Alabama has found its next generation of star running backs

While everyone’s focus on Alabama this off-season seemed to be on the quarterback position, an equally important question went relatively unasked: How would the Crimson Tide replace workhorse and Heisman Trophy winner Derrick Henry at quarterback? Henry carried the ball a staggering 395 times last season, which led many (myself included) to wonder why a team which is notorious for using a two-back platoon rarely gave Henry a breather last year? If there was a second option on the roster, why didn’t he see the field?

Of course those dumb enough to ask that question (oops!), were given a slice of humble pie early in the season, when Damien Harris emerged as the next "guy" for the Crimson Tide, averaging 9.1 yards per carry through the first three games, including 130 more yards in wins over USC and Ole Miss.

But when Harris went down with an ankle injury early Saturday against Kent State, the Crimson Tide was once again hit with the question: Who’s next at running back? 

Little did they know, that the answer might be much better than any fan could have imagined. Because with Harris and Bo Scarbrough both nursing minor injuries, the Crimson Tide had two true freshmen step in and fill the void seamlessly. In the process, Alabama might have found its next generation of running backs in Joshua Jacobs and B.J. Emmons.

After tallying 12 total carries in the Crimson Tide’s first three games, the pair finished with a combined 19 carries, for 148 yards and two touchdowns on Saturday.

Granted, Alabama’s victory was against lowly Kent State and it’s hard to know how each young back will perform if they’re called upon in the heart of SEC play. Still, it wasn’t just about stats against an overmatched team Saturday, but how the pair looked putting them up. Each looked like a veteran; patiently waiting for holes to develop, reading blocks well and bursting through the hole when the opportunity was there. Jacobs dragged defenders into the end zone on a pair of touchdown runs, and as my editor pointed out, at a stocky 5’10, looks eerily similar to former Crimson Tide running back Mark Ingram carrying the ball.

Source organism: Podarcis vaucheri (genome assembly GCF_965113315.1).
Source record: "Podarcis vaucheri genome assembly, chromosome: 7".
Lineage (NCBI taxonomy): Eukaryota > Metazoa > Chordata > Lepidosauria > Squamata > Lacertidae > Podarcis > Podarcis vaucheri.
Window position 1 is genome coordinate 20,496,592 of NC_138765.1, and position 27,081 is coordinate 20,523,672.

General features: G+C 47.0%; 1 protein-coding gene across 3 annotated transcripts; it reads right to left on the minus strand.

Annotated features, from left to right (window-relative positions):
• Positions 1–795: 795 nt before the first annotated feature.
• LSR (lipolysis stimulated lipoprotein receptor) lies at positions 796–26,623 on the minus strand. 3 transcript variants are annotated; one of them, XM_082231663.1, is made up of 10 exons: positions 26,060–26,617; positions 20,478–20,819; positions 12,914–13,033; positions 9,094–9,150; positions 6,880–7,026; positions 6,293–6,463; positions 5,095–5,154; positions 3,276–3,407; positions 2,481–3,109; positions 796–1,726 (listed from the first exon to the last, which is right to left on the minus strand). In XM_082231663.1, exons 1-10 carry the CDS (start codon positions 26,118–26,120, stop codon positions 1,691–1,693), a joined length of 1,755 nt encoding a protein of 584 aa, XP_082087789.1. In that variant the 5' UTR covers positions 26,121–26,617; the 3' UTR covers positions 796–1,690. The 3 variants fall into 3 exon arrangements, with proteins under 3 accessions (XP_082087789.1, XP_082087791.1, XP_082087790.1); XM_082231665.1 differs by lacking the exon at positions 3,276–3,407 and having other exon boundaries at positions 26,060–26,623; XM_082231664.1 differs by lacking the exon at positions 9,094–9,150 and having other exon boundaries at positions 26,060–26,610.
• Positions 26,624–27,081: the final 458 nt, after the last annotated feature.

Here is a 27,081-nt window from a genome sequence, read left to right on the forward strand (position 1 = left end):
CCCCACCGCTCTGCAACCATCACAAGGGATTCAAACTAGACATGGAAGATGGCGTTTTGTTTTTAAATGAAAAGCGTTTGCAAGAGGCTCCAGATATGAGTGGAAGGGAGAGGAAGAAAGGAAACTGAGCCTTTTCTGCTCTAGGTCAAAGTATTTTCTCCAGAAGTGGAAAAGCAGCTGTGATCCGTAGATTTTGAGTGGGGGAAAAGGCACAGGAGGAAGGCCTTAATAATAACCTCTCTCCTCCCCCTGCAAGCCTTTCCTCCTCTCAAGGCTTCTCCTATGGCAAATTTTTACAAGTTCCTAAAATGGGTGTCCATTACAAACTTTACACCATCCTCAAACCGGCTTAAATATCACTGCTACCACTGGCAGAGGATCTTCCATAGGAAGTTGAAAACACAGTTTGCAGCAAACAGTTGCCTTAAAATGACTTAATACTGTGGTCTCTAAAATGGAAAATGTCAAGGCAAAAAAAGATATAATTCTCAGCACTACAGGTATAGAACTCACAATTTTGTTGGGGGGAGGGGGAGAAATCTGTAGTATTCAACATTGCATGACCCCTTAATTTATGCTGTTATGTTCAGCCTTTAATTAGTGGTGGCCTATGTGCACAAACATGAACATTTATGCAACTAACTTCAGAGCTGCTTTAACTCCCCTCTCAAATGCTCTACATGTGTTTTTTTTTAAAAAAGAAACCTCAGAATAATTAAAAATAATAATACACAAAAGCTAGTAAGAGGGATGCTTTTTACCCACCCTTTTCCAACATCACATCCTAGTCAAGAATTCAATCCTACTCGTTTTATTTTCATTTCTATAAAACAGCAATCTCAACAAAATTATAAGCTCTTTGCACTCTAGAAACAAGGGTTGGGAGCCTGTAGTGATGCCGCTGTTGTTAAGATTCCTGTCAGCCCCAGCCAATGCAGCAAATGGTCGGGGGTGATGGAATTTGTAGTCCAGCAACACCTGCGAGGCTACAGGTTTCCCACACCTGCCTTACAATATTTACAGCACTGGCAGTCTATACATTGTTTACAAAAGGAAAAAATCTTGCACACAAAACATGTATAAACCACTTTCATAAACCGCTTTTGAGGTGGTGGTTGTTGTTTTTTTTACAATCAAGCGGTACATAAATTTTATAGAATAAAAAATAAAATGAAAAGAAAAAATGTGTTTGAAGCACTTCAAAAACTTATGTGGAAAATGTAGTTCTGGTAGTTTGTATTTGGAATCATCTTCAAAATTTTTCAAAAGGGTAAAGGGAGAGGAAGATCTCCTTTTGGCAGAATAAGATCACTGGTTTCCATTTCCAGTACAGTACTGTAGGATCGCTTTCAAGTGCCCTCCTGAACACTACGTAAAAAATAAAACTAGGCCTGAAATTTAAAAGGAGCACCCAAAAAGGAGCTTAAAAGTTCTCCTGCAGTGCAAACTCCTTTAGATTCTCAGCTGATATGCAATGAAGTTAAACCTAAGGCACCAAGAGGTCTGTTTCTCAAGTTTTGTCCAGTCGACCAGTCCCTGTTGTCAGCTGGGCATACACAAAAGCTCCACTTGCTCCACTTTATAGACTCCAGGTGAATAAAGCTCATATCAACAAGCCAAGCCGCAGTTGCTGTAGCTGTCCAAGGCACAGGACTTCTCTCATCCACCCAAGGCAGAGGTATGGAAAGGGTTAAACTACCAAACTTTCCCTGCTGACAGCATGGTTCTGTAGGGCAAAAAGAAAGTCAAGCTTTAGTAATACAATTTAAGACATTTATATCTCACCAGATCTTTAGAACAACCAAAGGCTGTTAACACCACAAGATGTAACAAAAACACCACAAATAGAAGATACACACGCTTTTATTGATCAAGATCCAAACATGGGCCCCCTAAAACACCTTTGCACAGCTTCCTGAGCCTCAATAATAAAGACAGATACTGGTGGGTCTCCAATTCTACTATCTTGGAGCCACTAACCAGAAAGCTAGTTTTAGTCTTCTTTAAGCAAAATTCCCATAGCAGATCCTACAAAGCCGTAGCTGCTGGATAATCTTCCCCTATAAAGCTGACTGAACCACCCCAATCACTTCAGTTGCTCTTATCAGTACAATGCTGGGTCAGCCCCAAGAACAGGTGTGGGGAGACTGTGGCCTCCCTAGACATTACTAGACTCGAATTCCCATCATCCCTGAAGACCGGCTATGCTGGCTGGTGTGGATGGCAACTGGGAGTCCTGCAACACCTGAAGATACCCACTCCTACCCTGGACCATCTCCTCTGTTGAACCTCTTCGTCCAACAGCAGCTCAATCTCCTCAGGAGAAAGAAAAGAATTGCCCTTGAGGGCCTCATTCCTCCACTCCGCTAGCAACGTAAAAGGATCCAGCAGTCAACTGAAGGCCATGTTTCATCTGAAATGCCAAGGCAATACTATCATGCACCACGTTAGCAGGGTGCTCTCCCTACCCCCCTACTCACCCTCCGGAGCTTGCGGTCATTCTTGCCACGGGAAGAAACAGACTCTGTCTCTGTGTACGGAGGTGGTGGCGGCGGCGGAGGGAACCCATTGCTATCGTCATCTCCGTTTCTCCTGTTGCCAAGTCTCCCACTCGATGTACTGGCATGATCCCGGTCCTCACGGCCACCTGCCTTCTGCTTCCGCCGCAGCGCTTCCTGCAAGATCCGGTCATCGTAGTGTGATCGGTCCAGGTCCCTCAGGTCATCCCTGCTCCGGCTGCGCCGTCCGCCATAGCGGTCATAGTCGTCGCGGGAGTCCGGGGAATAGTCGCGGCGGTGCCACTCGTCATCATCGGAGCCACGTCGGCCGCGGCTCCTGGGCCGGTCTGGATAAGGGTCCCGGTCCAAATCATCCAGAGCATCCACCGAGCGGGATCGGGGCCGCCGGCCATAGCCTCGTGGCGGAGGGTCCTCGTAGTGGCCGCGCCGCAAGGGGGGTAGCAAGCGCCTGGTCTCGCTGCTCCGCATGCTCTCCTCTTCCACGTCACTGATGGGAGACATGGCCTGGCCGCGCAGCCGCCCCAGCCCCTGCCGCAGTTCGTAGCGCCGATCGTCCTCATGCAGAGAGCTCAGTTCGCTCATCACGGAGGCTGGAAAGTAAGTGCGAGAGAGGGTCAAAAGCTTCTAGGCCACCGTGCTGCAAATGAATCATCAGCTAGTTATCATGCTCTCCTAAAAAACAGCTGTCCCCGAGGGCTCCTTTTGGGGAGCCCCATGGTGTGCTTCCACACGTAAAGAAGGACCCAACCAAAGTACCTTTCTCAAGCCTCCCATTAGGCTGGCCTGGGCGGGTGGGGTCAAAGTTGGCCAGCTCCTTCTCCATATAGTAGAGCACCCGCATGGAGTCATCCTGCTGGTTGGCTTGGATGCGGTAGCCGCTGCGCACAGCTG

That comparison seems ample, especially when you consider that unlike so many of his teammates, Jacobs wasn’t a major five-star recruit, but instead a three-star guy from Oklahoma, whose only other college visit was to Missouri. Ingram blazed a path to the NFL with a similar back-story, but it once again proves that when it comes to any position (especially running back), Nick Saban’s greatest skill is that he is a keen talent evaluator, more than a collector of blue chip recruits.

Watching Jacobs Saturday, he looked every bit the part of a five-star running back, which is incredible when you consider he wasn’t ranked amongst the Top 35 running backs in the country last year in high school according to Rivals.

It also shows that no matter the status of Harris and Scarbrough going forward (and neither is expected to be out an extended period of time), the Crimson Tide will be in good hands going forward at running back.

It might not be with the guys we expected, but like every other position on the field, Alabama appears to be loaded with talent.